Bank of England's Carney warns of climate change risk
The Bank of England governor has given a stark warning that climate change poses a huge risk to global stability.
At a gathering of leading insurers at Lloyd's of London, Mark Carney pointed out the rapid increase in weather-related catastrophes and the jump in both the physical and financial costs.
He said the challenges currently posed by climate change "pale in significance compared with what might come".
He said this generation had little incentive to avert future problems.
He avoided spelling out what was causing this apparent change, but said evidence was mounting of man's role in climate change.
Insurers are among those with the biggest interest in climate change as the syndicates operating at Lloyd's, the world's oldest insurance market, are the most exposed to disasters such as hurricanes and floods.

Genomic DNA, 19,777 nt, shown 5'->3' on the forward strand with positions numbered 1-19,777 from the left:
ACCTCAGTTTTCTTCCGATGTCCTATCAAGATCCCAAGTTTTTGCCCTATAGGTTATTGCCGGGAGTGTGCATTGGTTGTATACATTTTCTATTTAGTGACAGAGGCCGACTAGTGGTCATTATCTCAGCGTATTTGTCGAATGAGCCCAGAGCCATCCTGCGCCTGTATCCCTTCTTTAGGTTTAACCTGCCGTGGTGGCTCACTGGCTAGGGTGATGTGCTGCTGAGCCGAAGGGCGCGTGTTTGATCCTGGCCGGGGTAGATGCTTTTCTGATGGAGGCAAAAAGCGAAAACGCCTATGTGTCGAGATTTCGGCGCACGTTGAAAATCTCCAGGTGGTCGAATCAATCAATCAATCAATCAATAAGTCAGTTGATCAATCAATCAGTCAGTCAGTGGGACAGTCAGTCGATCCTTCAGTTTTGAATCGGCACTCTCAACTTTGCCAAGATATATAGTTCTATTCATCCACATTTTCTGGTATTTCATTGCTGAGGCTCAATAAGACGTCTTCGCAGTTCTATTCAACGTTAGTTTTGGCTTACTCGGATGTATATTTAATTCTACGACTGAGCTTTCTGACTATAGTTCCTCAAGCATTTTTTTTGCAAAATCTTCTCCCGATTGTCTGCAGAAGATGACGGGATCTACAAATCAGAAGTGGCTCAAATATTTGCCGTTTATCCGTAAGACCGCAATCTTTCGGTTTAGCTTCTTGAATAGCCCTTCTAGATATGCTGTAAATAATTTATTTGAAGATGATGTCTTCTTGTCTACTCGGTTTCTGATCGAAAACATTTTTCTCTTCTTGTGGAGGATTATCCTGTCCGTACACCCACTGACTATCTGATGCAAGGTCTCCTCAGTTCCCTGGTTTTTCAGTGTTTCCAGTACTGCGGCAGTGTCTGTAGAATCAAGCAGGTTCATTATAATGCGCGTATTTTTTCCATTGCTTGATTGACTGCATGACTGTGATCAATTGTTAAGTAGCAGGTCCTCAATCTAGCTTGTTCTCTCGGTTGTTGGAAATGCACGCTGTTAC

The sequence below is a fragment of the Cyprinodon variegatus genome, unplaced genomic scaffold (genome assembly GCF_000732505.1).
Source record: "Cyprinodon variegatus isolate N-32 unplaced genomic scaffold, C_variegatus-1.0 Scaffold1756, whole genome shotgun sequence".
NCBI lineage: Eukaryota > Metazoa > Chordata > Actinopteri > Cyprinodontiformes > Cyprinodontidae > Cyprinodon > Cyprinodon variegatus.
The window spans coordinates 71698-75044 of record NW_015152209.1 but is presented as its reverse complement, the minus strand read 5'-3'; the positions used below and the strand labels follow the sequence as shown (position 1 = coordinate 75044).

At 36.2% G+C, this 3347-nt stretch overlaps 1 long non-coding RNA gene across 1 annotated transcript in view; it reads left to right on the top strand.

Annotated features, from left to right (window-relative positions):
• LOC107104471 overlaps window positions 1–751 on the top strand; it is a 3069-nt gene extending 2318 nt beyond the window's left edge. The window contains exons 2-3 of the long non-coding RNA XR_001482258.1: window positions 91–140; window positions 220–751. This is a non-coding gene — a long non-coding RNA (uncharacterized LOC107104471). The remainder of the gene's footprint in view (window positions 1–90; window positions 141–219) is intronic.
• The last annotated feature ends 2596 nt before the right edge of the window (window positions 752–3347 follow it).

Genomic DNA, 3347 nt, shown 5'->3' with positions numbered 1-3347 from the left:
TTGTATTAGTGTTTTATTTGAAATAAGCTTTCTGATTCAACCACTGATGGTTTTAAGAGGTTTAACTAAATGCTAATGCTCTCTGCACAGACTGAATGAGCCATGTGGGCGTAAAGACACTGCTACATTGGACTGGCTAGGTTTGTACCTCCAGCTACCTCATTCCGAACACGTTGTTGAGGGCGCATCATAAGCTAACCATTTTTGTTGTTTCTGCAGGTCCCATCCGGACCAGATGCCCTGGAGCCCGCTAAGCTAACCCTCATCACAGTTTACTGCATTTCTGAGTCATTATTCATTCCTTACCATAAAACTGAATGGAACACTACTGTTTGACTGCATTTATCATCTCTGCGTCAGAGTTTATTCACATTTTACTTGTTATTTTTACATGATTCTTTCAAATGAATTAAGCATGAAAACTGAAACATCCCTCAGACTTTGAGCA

Mr Carney said the after-effects of such disasters were likely to grow worse: "The challenges currently posed by climate change pale in significance compared with what might come.
"The far-sighted amongst you are anticipating broader global impacts on property, migration and political stability, as well as food and water security."
But he said because the cost would fall on future generations there was little impetus on the current one to fix it: "In other words, once climate change becomes a defining issue for financial stability, it may already be too late."